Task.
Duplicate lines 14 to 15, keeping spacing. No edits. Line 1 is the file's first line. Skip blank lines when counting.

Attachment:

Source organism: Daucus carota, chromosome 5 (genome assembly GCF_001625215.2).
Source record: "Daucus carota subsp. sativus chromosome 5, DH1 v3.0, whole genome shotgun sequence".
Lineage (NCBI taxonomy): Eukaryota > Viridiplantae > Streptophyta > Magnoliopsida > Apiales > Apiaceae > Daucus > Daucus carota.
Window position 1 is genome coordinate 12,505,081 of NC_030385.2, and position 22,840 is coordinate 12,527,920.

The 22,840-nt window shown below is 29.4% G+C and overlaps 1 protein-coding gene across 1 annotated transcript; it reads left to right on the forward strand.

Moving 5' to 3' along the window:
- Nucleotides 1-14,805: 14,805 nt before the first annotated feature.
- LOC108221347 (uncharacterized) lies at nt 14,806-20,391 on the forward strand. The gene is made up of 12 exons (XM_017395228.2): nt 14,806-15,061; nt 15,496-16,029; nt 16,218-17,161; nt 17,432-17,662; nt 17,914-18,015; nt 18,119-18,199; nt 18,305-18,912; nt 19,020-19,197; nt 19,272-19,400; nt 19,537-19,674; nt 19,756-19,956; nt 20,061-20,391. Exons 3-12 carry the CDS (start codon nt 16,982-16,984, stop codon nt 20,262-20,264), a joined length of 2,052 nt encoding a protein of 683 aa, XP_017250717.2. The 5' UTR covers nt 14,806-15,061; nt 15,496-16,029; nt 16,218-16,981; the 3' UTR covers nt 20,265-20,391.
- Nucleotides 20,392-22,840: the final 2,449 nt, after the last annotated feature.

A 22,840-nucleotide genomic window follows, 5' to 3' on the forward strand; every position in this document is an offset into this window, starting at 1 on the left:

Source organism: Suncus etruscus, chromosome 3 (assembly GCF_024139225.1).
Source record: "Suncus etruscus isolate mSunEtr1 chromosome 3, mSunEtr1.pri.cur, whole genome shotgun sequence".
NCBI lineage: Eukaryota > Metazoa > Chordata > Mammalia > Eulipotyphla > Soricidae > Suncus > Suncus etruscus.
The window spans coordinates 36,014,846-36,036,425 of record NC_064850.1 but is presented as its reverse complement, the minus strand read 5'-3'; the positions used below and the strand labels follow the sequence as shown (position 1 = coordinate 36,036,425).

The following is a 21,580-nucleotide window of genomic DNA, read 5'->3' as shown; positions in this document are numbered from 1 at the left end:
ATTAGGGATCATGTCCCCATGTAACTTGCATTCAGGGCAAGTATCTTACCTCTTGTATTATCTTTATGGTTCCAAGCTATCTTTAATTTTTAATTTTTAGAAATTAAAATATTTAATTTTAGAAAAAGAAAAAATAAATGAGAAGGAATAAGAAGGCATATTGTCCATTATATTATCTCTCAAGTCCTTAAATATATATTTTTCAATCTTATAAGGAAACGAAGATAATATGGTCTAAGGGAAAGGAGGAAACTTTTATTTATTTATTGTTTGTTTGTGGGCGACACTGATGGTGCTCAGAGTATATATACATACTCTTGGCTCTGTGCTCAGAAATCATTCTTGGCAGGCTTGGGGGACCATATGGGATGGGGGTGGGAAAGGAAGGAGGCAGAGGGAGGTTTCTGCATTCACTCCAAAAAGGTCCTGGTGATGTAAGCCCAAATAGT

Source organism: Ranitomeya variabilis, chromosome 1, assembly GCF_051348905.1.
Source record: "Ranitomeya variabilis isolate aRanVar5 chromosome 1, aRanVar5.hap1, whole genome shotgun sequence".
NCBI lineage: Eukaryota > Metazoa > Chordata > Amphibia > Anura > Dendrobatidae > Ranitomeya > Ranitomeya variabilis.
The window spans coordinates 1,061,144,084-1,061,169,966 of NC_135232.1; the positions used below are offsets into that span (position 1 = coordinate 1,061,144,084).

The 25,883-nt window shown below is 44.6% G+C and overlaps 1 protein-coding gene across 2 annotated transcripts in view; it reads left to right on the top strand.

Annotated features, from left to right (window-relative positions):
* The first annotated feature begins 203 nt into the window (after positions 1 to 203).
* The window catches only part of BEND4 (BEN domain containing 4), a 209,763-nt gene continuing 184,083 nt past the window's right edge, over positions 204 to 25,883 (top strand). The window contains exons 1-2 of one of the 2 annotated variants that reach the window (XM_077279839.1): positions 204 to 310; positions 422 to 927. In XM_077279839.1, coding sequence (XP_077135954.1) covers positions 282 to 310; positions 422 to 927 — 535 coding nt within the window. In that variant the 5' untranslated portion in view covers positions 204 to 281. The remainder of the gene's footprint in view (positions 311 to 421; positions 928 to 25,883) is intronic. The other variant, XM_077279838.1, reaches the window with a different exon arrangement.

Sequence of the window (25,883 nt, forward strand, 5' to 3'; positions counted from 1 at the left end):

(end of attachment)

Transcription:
The window spans coordinates 36,014,846-36,036,425 of record NC_064850.1 but is presented as its reverse complement, the minus strand read 5'-3'; the positions used below and the strand labels follow the sequence as shown (position 1 = coordinate 36,036,425).

The following is a 21,580-nucleotide window of genomic DNA, read 5'->3' as shown; positions in this document are numbered from 1 at the left end: